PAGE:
One author, Christopher McDougall (Born to Run, 2009) throws cases of books in his car and drives to races, running clinics, and athletic retailer conventions. "I found that slapping the shoe leather is what works." Face to face contact, and one sale can spread the word to umpteen others.

Amidst the hoopla, there is one thing to keep in mind. Just like an athlete still must practice and play to remain in the public eye, an author still must write. Promotion is important, but you need the muscle (i.e.words, plot, character) to back it up.

Play ball!

Thursday, February 17, 2011

Salvator Rosa at the Kimbell

My Valentine's treat on Sunday was a visit to the Kimbell Art Museum in Fort Worth. Ray was willing to stroll through this exhibit and discover the talent of this 17th century artist. Rosa was dark and brooding and explored the subjects of witchcraft, bandits, and behind it all was Italian scenery. Evocative and satirical, Salvator Rosa was an artist to be reckoned with and the Kimbell exhbit, as always, offers a wide range of his works.
His portraits are haunting and his landscapes are gorgeous. Craggy ravines and superb lighting enhance his work. Thirty six paintings cover a wide range of spirit from very, very dark to intense. I enjoyed this exhibit and also strolled through the Kimbell's regular collection - always a treat to see pieces from their vast warehouse. The Fort Worth Cultural District is a gem - Go explore it!

Saturday, February 12, 2011

Humorous Mystery

See a picture of a casket and think, "Huh, is this book going to be depressing?"

See that the author is Susan Isaacs and think, "Well, this'll be funny with a twist."

Sure enough, As Husbands Go, is a witty mystery laden with Isaacs' usual memorable characters. Susie Gersten, happily married to Jonah, a plastic surgeon, has a great life. Her floral business is good, her four year-old triplets are healthy and keep her busy, and she has a husband who loves her.

Or does he?

He's not home when the triplets wake her one morning. No messages, no notes, no nothing. Nobody's heard from him. She notifies the police and her world is upended when they arrive to tell her Jonah's been found dead in a call girl's apartment. It looks like the escort killed him. Susie's life is now headlines in all of the New York papers. Her wealthy in-laws are stricken, and Susie is in shock. Had she missed clues, how could Jonah have sought "companionship" elsewhere? There has to be more to this story. And of course, there is and you'll want to keep reading to follow Susie on her road to recovery and discovery.

Talking about Susie's mother: p.73 She was belligerently unattractive, almost as if she'd been created in the late sixties by a male-chauvanist cartoonist as a malicious caricature of a feminist.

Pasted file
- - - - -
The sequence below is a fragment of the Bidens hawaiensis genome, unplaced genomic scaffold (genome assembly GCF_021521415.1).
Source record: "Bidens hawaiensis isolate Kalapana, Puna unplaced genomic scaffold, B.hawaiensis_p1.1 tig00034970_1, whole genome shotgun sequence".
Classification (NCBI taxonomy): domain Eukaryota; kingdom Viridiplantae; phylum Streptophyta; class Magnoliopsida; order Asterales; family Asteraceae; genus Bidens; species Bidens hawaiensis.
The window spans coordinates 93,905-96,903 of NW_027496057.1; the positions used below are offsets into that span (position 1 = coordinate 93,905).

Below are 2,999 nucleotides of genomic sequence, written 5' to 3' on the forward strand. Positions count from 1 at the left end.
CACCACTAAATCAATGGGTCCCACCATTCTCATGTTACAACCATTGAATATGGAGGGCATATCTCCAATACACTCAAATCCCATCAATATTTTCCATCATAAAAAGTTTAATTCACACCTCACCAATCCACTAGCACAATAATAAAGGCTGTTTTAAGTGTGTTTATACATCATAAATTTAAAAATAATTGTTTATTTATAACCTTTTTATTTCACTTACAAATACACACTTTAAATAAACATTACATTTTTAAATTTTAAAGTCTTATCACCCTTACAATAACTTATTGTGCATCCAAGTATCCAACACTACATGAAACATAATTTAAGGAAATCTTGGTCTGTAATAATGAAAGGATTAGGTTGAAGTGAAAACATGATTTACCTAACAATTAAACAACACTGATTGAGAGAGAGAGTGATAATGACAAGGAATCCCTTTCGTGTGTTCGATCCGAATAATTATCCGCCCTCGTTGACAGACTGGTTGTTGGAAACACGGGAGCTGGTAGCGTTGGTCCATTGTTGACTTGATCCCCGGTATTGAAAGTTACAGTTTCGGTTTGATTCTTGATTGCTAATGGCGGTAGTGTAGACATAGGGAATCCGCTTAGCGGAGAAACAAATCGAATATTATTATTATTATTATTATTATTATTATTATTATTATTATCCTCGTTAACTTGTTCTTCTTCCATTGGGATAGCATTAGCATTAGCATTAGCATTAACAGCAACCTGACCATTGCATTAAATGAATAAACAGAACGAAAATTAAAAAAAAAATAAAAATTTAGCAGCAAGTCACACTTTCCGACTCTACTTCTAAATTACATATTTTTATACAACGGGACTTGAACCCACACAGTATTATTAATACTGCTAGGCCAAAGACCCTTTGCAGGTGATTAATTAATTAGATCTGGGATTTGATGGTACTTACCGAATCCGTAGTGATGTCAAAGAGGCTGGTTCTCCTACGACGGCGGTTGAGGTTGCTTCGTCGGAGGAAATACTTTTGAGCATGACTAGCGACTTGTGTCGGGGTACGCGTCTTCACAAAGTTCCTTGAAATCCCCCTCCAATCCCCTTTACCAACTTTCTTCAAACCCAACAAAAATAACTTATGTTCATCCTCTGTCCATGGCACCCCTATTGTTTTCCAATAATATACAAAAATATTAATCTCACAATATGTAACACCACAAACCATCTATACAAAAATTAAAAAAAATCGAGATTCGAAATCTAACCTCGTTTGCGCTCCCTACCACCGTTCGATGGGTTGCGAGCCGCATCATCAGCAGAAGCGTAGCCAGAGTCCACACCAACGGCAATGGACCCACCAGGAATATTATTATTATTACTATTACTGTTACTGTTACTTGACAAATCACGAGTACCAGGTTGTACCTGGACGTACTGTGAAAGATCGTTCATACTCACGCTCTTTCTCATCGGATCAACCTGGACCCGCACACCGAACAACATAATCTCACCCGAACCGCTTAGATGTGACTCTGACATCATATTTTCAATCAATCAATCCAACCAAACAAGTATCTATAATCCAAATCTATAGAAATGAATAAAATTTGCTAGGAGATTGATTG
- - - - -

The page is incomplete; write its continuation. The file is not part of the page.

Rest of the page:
p.123 In regards to what people must be thinking: Or that someone like me had managed to score a privileged attractive-charming-gifted-successful Yale doctor only because he was one deeply twisted dude.

p. 140 Susie's grandmother says, "I can smell a lousy marriage a mile away. Anyone's, not just the three stinkos I wound up with. But yours, it smelled like a rose."

p.253 I tried to tune him out while I had a triangle of turkey and avocado and a bite of a grilled vegetable with hummus wrap that tasted like something you regret buying at an airport. ( I love that description.)

You won't regret reading As Husbands Go.

Wednesday, February 9, 2011

Irish Tale of Murder

If you want a good read that takes place in the old sod, pick up Faithful Place by Tana French.
Her characters are rich and she moves easily from the past to the present, as Detective Frank Mackey is pulled back to his youth and family as he investigates a murder.
Poor Rosie Daly. Everyone thought she managed to escape Faithful Place, a downtrodden Irish neighborhood, to seek a new life in London. Frank was left behind waiting for her, thinking he was stood up. He chose to leave too, on that fateful night and ultimately became a cop, working undercover. Now, he gets a call from his sister Jackie that a suitcase was found stuffed in a fireplace and it's Rosie's. She didn't move on after all.
He's sucked back into family dynamics - alcoholic father, demanding mother, resentful older brother, and tentative younger brother, plus a loyal sister. Everyone knows everyone's business and the neighborhood is suspicious of Frank's motives as he uncovers Rosie's body, discovers betrayals, and seeks to resolve his feelings for Rosie. Mackey's juggling his beloved nine year old daughter, Holly, and her desire to know family. Plus, he has to contend with his ex-wife and job priorities.